Being both a busy woman and a lover of the outdoors, I seriously appreciate public green spaces. City parks and trails can be an excellent way to fit spending time with nature into a hectic lifestyle, balancing the effects of the urban hustle and bustle.
According to proponents of environmental psychology, spending time in nature has at least three positive effects:
- Reduced stress
- Improved mood
- Improved cognitive performance
My favorite place to meet nature during my busy five years as a resident of Spokane was the Mirabeau access point of the Centennial Trail. This was a quick drive from my home and from my work in our downtown tasting room, but the river running along the valley floor and the tall trees lining the pathway shielded me from the urban noise and made it feel like I was a world away.
This section of the Centennial Trail holds many memories for me, so I paid a visit to offer my gratitude before saying so long to Washington and continuing my journey east.
I took up running when I moved to Washington, and this was my top choice for logging in my miles. Not only was it a beautiful natural area, but the trail was well-maintained and relatively flat. I felt more like a wild animal than a chunky human here, and I could work on my breathing and my form without over-taxing my body and my psyche.
It was here that I first broke the ten minute mile threshold in a 5k race, completing the run in less than thirty minutes. The race was part of Valleyfest, and it was a huge accomplishment for me.
It was here that I made my decision to run my first half marathon. I had been invited to join a friend in running the Bridge of the Gods, but I had never run that far, and I was wavering in my resolve. I took to the trail that day and found many other women out for a run. One group of three was exiting the trail as I was entering, and they asked me to take a photograph of them, so they could prove to their trainer that they had logged in their miles. “What race are you training for?” I asked.
“The Spokane Negative Split,” the brunette in the pink shorts and ponytail replied. “Are you training for a race?”
“I am thinking about running the Bridge of the Gods in Cascade Locks,” I said.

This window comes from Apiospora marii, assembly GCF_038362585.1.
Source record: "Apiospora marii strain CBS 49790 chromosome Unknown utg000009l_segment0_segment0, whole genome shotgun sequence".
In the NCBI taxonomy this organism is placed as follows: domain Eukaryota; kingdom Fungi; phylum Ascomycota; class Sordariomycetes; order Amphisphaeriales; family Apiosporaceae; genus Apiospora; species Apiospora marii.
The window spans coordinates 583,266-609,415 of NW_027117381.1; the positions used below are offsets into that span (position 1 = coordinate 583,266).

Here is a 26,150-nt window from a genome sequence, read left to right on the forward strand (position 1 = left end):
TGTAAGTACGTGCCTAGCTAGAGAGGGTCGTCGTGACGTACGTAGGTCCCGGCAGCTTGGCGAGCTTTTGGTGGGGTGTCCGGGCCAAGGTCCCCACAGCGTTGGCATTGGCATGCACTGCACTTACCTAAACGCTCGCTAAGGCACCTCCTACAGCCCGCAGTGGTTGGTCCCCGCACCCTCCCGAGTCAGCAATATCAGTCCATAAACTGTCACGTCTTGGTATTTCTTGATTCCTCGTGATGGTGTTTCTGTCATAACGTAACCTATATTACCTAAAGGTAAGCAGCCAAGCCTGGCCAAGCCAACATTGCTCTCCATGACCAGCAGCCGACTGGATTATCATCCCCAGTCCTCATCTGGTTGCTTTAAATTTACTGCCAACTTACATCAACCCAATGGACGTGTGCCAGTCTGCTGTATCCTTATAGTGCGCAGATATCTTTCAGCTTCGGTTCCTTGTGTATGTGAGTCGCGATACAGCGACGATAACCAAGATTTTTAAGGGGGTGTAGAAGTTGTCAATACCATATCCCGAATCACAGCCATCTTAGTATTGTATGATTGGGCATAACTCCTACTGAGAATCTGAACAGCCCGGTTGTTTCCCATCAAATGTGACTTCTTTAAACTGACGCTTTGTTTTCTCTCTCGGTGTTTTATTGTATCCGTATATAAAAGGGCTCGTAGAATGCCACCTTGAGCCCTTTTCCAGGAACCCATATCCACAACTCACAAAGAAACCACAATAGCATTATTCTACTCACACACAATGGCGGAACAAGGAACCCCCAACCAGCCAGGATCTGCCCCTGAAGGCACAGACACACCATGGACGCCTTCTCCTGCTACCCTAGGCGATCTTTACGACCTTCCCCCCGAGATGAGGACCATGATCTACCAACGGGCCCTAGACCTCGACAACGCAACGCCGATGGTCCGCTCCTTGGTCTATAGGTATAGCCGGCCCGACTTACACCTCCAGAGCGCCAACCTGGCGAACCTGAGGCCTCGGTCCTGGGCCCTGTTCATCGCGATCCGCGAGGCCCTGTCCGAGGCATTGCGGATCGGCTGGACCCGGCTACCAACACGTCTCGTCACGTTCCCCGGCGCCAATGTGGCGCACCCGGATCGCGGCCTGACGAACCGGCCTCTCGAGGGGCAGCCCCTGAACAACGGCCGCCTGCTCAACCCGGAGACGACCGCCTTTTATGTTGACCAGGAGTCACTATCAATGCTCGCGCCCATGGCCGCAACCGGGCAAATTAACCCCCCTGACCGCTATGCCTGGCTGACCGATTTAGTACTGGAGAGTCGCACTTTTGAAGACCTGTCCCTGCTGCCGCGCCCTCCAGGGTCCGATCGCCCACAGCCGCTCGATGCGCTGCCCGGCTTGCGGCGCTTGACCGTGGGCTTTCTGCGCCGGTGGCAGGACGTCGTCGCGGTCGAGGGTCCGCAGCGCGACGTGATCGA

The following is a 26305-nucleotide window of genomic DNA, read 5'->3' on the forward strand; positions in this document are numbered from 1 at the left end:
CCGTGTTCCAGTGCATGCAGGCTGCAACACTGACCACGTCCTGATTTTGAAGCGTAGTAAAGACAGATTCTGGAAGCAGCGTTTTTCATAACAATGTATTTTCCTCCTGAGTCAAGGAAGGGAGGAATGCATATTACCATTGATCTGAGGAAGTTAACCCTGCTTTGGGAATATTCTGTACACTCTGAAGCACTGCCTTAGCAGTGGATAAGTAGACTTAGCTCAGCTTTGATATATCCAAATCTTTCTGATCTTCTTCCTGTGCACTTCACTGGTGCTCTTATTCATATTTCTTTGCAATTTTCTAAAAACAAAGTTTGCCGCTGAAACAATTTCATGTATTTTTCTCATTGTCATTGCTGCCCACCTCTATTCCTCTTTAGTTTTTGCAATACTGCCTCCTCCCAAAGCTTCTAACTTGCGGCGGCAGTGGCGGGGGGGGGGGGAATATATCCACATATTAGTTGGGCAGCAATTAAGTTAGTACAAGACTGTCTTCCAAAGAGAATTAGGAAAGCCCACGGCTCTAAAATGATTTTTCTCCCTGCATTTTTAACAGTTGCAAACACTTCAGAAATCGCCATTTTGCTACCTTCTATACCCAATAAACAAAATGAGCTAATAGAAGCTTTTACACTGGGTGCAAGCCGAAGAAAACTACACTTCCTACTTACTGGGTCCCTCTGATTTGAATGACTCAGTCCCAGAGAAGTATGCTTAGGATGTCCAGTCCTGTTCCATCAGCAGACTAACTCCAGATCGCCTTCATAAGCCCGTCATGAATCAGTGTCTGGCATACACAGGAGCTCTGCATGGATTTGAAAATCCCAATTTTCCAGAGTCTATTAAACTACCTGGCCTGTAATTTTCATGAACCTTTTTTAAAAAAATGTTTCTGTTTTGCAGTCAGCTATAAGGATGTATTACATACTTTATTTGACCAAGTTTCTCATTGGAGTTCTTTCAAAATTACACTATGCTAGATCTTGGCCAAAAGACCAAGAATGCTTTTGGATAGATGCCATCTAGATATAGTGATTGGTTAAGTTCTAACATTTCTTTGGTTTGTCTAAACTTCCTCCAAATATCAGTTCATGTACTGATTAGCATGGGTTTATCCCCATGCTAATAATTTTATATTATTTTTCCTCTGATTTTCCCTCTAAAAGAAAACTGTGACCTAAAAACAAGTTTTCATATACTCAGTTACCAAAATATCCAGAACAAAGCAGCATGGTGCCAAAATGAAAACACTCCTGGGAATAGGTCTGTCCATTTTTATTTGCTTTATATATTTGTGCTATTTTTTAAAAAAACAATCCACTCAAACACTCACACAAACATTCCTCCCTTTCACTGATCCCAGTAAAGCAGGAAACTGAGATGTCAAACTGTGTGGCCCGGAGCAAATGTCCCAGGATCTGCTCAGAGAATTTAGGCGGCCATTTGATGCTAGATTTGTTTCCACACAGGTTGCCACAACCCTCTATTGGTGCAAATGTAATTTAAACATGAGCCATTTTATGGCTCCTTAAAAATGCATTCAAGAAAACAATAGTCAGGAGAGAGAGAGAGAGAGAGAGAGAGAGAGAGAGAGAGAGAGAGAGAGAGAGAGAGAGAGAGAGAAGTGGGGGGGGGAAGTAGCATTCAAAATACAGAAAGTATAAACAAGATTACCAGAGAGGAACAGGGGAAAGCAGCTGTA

“Oh, wow! I think that race is sold out,” she said.
My stomach dropped and burned.
“You might want to check on that right away,” she said. “And good luck!”
“You too,” I said. And in that instant I made my choice. I drove home from the trail, logged onto the website and paid my entry fee.
I did some of my best thinking here, so I also used the trail for walking. There were times I spread my blanket on the shoreline of the river and wrote in my journal or just stared into the sparkling water. It was here that I came to brainstorm new business ideas. It was here that I came after the shocking death of a close friend.
It was here that I labored over my life’s purpose on New Year’s Day. I had been feeling unfulfilled in my work and was reading Napoleon Hill’s thoughts on the concept of drifting. The park was a dazzling winter wonderland, and the trail was covered in snow. I enjoyed complete solitude and clarity as I plodded through my dilemma one footprint at a time.
Today I come to say farewell to what feels like a dear friend. I took off my shoes and did some rock scrambling with Justice down by the water. I brought my journal and my camera to capture some last memories. I rolled up my jeans and slid my feet into the cool water, listening for the calling birds. I watched a critter sunning itself a few feet from me and a family in kayaks floating by with eyes closed and faces upturned.
I am passionate about helping more women experience the benefits of being out in natural places. Being too busy is simply not an acceptable excuse. The more hectic your life is, the more important it is for you to spend time alone with nature. You owe it to yourself first, and when we care enough for ourselves we have more to give to those we love. Need help with this? Email me at firstname.lastname@example.org.
The Centennial Trail runs 37 miles one-way from Spokane, Washington to Coeur d’Alene, Idaho. It has numerous access points, each offering a new adventure. The trail is pet-friendly and popular with runners, walkers, bicyclists, tourists and locals alike. Several city parks and serene water features are accessible from the trail. It truly is a gem and worth a trek.